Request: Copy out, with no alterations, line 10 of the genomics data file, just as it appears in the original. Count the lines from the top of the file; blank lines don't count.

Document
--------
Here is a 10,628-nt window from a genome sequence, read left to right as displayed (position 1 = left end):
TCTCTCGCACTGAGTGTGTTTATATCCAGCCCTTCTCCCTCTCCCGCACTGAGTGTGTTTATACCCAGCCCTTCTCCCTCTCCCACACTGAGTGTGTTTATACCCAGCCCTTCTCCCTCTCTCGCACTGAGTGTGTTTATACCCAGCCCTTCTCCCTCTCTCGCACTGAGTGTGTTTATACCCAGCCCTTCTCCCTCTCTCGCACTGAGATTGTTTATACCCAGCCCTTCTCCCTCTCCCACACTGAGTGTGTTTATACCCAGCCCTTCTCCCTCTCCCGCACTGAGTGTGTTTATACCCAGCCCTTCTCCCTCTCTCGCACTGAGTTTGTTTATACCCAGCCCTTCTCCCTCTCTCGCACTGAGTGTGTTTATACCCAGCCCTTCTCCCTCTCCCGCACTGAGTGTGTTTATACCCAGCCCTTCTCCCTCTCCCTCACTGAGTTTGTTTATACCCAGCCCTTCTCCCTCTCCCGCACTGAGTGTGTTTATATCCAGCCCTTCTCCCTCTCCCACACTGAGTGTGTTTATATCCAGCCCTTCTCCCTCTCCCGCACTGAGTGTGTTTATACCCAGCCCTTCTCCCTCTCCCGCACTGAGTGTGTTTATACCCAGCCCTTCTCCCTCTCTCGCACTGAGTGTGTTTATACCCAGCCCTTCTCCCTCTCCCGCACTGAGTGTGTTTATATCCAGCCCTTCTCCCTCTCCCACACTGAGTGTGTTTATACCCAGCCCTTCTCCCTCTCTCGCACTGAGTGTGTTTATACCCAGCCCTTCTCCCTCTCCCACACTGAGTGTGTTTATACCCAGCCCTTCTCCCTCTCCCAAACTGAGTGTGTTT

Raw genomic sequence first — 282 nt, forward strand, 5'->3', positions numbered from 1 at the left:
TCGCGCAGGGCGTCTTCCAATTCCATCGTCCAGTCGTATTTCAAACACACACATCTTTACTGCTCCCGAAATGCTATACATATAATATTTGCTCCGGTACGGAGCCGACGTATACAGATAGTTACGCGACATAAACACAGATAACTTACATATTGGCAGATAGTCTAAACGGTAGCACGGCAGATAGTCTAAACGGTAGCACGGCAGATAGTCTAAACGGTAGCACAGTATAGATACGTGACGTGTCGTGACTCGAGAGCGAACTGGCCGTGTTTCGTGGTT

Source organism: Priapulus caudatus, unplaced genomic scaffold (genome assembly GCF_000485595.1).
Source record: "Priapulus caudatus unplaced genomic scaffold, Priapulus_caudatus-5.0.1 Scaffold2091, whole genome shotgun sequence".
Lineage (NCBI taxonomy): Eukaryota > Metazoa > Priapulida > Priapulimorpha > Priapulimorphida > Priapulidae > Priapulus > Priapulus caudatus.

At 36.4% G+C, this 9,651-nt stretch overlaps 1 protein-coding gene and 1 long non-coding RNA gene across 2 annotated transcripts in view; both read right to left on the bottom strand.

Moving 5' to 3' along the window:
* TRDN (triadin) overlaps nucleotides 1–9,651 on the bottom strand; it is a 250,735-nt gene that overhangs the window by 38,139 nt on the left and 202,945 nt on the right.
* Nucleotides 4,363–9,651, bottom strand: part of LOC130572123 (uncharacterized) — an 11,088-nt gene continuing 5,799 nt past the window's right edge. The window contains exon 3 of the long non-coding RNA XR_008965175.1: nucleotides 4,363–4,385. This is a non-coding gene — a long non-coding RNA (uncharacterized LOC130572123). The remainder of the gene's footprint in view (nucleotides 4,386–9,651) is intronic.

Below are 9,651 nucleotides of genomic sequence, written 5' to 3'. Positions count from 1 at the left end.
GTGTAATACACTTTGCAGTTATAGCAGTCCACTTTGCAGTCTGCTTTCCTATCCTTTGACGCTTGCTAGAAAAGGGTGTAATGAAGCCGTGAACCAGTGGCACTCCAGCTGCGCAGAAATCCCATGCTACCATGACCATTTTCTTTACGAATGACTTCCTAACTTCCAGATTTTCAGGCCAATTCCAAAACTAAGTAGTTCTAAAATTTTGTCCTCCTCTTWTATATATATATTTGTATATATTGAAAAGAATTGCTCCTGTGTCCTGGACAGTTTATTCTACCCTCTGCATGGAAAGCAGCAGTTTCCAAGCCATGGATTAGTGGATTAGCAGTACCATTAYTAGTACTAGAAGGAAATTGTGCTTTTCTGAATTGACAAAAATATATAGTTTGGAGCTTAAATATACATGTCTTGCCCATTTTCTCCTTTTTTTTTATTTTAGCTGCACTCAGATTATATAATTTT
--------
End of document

* TRDN (triadin) overlaps nucleotides 1–9,651 on the bottom strand; it is a 250,735-nt gene that overhangs the window by 38,139 nt on the left and 202,945 nt on the right.